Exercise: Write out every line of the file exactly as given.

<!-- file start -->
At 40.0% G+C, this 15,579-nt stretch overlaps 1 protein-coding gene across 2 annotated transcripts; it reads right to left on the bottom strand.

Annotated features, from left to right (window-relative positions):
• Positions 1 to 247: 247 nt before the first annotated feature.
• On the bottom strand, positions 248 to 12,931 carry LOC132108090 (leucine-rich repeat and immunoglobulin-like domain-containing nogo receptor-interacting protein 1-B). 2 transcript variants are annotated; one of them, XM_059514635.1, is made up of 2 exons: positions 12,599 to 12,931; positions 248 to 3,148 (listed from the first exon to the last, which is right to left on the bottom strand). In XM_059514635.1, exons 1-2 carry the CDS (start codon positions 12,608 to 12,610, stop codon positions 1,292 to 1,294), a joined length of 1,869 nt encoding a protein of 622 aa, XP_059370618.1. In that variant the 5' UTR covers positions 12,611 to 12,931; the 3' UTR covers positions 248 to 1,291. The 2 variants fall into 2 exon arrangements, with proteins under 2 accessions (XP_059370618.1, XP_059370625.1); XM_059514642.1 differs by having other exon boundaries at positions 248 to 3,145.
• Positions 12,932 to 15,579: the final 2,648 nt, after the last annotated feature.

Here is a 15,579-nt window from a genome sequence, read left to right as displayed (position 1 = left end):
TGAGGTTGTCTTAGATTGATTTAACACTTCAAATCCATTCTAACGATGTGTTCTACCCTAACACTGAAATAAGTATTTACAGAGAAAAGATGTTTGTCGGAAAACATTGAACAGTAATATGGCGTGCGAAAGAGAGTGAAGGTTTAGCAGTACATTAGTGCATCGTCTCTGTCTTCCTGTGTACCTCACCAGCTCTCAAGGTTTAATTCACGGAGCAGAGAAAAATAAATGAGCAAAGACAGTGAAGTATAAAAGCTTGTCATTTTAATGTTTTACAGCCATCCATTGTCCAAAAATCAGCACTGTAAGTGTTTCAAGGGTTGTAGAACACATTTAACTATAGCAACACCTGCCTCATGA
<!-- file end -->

At 40.0% G+C, this 15,579-nt stretch overlaps 1 protein-coding gene across 2 annotated transcripts; it reads right to left on the bottom strand.

Annotated features, from left to right (window-relative positions):
• Positions 1 to 247: 247 nt before the first annotated feature.
• On the bottom strand, positions 248 to 12,931 carry LOC132108090 (leucine-rich repeat and immunoglobulin-like domain-containing nogo receptor-interacting protein 1-B). 2 transcript variants are annotated; one of them, XM_059514635.1, is made up of 2 exons: positions 12,599 to 12,931; positions 248 to 3,148 (listed from the first exon to the last, which is right to left on the bottom strand). In XM_059514635.1, exons 1-2 carry the CDS (start codon positions 12,608 to 12,610, stop codon positions 1,292 to 1,294), a joined length of 1,869 nt encoding a protein of 622 aa, XP_059370618.1. In that variant the 5' UTR covers positions 12,611 to 12,931; the 3' UTR covers positions 248 to 1,291. The 2 variants fall into 2 exon arrangements, with proteins under 2 accessions (XP_059370618.1, XP_059370625.1); XM_059514642.1 differs by having other exon boundaries at positions 248 to 3,145.
• Positions 12,932 to 15,579: the final 2,648 nt, after the last annotated feature.

Here is a 15,579-nt window from a genome sequence, read left to right as displayed (position 1 = left end):
TGAGGTTGTCTTAGATTGATTTAACACTTCAAATCCATTCTAACGATGTGTTCTACCCTAACACTGAAATAAGTATTTACAGAGAAAAGATGTTTGTCGGAAAACATTGAACAGTAATATGGCGTGCGAAAGAGAGTGAAGGTTTAGCAGTACATTAGTGCATCGTCTCTGTCTTCCTGTGTACCTCACCAGCTCTCAAGGTTTAATTCACGGAGCAGAGAAAAATAAATGAGCAAAGACAGTGAAGTATAAAAGCTTGTCATTTTAATGTTTTACAGCCATCCATTGTCCAAAAATCAGCACTGTAAGTGTTTCAAGGGTTGTAGAACACATTTAACTATAGCAACACCTGCCTCATGA